29 January, 2024

Capabilities-Based Planning: A Full Primer for Better Project Definition

By Glen B. Alleman

Capabilities Based Planning, Capabilities-Based Planning

The familiar way to start defining your project is with a set of functional requirements – a functional specification. But increasingly, this approach is not meeting the needs of businesses or organizations; especially with IT projects. A  new approach has emerged that is far more rooted in the strategic context. It’s called Capabilities-Based Planning (CBP). And one of the leading practitioners is Glen Alleman.

Glen is a heavyweight project manager. He served on some of the largest, most complex projects in the US. He is also a serious thinker about how we can practice our profession rigorously. It is a privilege to have Glen contribute this introductory article to the community.

Glenn will look at:

  1. What is Capabilities-Based Planning?
  2. The Case for Capabilities-Based Planning
  3. Connecting the Value Chain from Business Operations to Strategy
  4. Scenario Analysis
  5. Summing-up Capabilities-Based Planning

Before we go on, and I hand you over to Glen, I made a short video (3 min), based on what I have learned from Glen…

What is Capabilities-Based Planning?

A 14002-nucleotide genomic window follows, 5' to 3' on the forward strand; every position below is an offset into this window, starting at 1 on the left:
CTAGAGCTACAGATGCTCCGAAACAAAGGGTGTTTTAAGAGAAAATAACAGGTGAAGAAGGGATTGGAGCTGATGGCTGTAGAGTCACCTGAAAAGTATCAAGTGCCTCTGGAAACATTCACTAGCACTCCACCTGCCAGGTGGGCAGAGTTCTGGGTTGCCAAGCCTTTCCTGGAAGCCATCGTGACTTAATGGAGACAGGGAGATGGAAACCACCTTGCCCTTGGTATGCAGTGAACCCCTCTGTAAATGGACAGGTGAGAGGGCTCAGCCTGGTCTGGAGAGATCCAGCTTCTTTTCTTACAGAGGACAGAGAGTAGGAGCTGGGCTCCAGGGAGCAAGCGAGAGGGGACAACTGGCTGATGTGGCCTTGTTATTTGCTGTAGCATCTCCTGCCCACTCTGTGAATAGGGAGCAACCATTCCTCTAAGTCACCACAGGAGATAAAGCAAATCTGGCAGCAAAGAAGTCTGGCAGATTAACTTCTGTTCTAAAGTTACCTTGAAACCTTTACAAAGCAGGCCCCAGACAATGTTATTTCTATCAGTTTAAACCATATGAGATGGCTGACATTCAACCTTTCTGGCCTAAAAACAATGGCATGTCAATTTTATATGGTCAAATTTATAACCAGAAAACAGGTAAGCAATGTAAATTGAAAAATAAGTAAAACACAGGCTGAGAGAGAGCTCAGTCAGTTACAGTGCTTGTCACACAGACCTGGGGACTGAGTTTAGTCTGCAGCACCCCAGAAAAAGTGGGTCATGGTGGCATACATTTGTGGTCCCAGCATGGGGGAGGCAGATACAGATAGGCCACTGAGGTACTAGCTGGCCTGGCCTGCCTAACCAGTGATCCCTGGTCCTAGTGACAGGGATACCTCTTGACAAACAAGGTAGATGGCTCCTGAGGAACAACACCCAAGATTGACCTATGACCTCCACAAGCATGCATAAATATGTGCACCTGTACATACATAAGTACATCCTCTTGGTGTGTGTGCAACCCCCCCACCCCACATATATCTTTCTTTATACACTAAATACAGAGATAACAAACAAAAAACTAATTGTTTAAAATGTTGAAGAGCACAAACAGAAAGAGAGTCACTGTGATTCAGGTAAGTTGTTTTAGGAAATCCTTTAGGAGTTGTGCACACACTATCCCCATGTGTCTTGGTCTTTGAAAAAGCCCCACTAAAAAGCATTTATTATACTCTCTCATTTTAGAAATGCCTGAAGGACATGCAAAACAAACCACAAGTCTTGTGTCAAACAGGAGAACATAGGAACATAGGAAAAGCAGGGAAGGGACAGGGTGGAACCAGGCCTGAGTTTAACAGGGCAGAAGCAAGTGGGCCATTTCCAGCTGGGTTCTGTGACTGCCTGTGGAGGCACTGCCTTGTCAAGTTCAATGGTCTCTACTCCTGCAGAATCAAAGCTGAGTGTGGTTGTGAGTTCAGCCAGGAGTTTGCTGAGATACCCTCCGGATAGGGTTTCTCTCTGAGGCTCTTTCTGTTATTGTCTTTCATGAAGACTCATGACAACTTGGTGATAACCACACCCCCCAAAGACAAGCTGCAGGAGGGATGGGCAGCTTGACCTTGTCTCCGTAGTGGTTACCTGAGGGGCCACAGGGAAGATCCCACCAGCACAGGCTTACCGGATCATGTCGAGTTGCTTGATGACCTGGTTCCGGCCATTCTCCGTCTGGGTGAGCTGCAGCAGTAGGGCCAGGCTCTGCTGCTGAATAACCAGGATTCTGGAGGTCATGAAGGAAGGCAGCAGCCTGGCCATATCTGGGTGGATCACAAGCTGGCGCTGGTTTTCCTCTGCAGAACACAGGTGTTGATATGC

Capabilities-Based Planning: A Full Primer for Better Project Definition

Capabilities Based Planning fits naturally with essential business priorities like:

  • Strategy Creation and Implementation
  • Business Development
  • Business Process Improvement
  • Integrated Program Management.

Capabilities-Based Planning (CBP) differs from the more common approach to planning. The standard approach is to base your planning on a shopping list of features and functions. However, CBP focuses more on providing the capabilities that the organization will need, to fulfill its strategy.

This approach is more flexible and adaptive.

It is therefore more robust to the changing needs of the business. And, it implies a modular, building–block approach to delivering enterprise applications. This is valuable: it reduces risk and increases the probability of project success.

So, instead of starting from a formal set of requirements, start with your need to build a set of capabilities.

  • First ask, what do we need to be able to do?
  • This drives a planning response to figure out how to build those capabilities.